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Wednesday, February 8, 2012

How college has changed in 319 yrs

~ Sir Christopher Wren Bldg, Coll. of William & Mary

Not much to write about in today's news worth the effort to type nor time it would take to read (though I have plenty of antacids ready for when Greece officially agrees to send its nation back to feudal times).

So for fun, I looked at the various events which took place in history on this day, February 8th.  There were significant events like US military forces securing Guadalcanal in 1943 and the beginning of the Russo-Japanese War in 1904.

And there were many interesting but trivial events as well such as an Irish race horse stolen in 1983 and the film 'Birth of a Nation' opening in movie theaters today in 1915.  But one trivial event or rather anniversary occurred today which interested me:  today being the 319th anniversary of the founding of the College of William & Mary in Williamsburg, VA (1693).

W&M was the second oldest college in North America (Harvard was first-- 1636), and I thought it interesting to show a glimpse of how different college was back in pre-colonial and colonial times vs today, and I speak of more than obvious technological advancements and changes in social norms.

Back in the 17th through mid 18th century, college had four very specific functions: "1) to establish a secession of learned ministers, 2) to establish a secession of learned laymen for civil and political duties, 3) to civilize and educate the Indians and 4) a general love of higher education" (NY Times- Apr. 8, 1883)

The students were taught mathematics, ancient history, ancient languages like Latin & Greek, Philosophy and Theology.  Sciences like astronomy and physics, modern history and politics were introduced into curriculum in the 18th but not as a main academic focus.
Some colleges would admit students as young as 14 or 15 years old, and until the mid-18th century, the overwhelming majority of American college graduates became Protestant clergymen. It wasn't until towards the end of the colonial period, that law became another popular career choice for college graduates.


As for the typical life of a college student back then, this summary of life at Harvard from the same NY Times article written in 1883 paints a glimpse:

"Punch and "flip" (strong beer sweetened with sugar, molasses, or dried pumpkin) were forbidden, and any student out after 9 P. M. was adjudged guilty of whatsoever disorder might occur in the town that night... Students were allowed a pound of meat and a pint of beer at dinner... For snack they could choose between a half-pint of milk and a biscuit. They were given clean table-cloths twice a week... Pudding was a delicacy three times a week."

"Until 1734 corporal punishment was inflicted at Harvard. The president or tutors could administer public whipping in the hall, and overseers were called in on special occasions to witness the proceedings. This form of punishment degenerated into ear-boxing in 1754, and then to a tariff of college sins (profane swearing, sending for liquor,etc..) "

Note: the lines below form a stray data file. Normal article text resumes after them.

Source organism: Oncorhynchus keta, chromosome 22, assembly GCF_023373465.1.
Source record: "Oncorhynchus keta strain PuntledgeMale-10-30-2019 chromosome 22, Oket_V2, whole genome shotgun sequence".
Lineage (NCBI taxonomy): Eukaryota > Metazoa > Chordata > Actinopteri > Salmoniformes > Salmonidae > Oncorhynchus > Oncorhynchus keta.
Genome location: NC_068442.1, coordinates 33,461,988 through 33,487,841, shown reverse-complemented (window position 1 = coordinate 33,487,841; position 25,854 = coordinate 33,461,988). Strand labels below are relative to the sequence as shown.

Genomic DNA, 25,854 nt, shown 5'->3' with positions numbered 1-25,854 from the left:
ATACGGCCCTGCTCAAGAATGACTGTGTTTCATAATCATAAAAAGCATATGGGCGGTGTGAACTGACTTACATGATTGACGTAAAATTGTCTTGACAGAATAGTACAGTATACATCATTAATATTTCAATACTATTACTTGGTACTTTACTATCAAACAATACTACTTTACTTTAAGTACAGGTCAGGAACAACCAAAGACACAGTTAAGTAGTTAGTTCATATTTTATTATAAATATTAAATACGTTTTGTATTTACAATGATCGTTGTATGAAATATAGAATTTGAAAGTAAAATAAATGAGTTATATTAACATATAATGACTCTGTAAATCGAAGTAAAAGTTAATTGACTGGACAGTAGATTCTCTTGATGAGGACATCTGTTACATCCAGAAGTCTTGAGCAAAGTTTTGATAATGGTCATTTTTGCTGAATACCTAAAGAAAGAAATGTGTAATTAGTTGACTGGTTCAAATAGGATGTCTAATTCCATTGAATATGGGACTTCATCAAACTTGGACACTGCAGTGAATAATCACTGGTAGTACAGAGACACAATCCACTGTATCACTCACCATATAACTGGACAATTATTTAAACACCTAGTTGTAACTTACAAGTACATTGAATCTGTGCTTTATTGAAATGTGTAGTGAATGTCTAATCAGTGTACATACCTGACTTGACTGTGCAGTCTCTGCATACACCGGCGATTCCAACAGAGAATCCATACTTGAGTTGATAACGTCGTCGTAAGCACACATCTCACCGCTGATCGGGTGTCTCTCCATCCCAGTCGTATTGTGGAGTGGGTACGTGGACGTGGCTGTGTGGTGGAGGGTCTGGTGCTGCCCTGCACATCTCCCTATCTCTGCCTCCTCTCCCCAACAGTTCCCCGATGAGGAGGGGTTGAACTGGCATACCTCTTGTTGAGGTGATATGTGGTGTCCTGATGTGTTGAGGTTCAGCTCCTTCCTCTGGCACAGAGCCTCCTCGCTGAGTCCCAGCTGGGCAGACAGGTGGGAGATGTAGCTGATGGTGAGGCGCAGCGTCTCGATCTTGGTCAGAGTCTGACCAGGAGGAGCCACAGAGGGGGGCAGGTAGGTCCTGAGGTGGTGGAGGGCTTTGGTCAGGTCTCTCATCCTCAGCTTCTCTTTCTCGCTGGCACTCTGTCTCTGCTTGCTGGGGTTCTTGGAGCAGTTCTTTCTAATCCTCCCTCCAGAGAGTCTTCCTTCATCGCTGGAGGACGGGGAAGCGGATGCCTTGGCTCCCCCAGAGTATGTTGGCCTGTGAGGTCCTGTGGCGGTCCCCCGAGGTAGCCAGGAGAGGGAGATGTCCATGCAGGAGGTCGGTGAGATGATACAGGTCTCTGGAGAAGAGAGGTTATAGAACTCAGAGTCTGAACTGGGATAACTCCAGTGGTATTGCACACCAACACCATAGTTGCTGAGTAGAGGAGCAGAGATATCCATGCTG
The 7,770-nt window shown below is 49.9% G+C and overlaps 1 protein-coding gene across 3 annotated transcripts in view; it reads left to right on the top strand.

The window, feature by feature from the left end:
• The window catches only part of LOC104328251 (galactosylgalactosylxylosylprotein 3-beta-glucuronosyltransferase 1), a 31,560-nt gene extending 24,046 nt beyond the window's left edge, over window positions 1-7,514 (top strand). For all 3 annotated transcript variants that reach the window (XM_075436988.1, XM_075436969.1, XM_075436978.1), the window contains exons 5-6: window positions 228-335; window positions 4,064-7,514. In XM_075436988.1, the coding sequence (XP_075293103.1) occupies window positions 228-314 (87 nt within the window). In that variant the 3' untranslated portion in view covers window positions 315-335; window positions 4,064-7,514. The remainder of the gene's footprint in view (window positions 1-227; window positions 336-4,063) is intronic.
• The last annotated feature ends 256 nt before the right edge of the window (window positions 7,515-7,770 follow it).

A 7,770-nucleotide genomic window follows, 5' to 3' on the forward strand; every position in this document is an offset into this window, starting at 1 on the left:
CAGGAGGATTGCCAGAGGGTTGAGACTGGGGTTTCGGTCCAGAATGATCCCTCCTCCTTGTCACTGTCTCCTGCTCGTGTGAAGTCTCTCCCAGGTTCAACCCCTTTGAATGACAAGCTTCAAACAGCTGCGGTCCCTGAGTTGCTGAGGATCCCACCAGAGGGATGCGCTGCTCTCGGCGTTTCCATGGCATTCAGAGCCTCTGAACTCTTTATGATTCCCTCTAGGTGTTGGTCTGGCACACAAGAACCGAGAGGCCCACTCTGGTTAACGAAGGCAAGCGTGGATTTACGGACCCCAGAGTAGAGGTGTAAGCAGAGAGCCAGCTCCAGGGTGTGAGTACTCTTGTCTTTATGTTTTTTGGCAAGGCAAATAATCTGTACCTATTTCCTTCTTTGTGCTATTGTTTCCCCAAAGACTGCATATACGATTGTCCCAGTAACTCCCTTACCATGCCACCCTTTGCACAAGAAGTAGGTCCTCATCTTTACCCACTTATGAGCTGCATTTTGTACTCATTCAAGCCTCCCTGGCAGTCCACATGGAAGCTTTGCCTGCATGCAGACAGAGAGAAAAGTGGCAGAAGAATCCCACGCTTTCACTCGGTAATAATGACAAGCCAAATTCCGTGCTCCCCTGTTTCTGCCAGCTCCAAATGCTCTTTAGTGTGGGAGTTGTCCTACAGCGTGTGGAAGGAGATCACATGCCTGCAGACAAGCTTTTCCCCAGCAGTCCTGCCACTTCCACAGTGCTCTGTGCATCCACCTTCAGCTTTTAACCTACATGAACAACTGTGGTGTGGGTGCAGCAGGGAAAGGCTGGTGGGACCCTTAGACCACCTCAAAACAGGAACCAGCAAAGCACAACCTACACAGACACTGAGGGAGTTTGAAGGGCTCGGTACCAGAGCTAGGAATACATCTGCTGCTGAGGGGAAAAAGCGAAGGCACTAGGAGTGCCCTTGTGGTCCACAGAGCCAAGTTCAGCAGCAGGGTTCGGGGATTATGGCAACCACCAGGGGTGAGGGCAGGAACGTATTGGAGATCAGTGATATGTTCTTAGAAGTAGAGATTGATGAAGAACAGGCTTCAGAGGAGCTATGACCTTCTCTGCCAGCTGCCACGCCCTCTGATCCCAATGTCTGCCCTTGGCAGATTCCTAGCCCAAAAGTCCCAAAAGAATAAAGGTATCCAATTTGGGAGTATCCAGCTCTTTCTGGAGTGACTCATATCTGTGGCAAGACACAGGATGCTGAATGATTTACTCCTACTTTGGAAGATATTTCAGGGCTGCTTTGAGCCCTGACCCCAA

Pretty interesting to compare to the modern day.  Wonder how many college students, both in the present and within the last 50 years would have chosen to still attend college if prohibited and prevented from constantly partying and getting wasted, or receiving physical punishments for such actions?

~ Brafferton Bldg, Coll. of William & Mary

Its hard to figure in today's society how many people attend college and rack up enormous student loan debts truly to get a quality education vs enjoying all the social diversions and to escape/delay adulthood for an additional 4-6 years.. 

College has changed since those days, and not really for the better.  Back then, it was set up with moral and altruistic goals; a means to get an education and produce learned gentleman.  Now, all genders are able to attend but the role of college is far different today-- its nothing more than a business.

Back then, you did not need to attend college to become employable and support yourself or your family.  Today, the system is set up that without college education, you have No chance to survive.  And even with a bachelors' degree, so many people now acquire it and with such ease, that even committing 4 years and tens of thousands of dollars of debt loans doesn't guarantee anything beyond Wal-Mart caliber employment.

Back then, revenue acquired by colleges went back into the colleges in the form of building & expanding libraries, professor/instructor salaries, etc.  Today, revenue goes into sports teams, building new stadiums and over-beautification of the physical campuses to attract prospective new students.

You can argue that college is better today.  Overall, I will disagree.

So Happy 319th Anniversary W&M! You don't look a day over 315.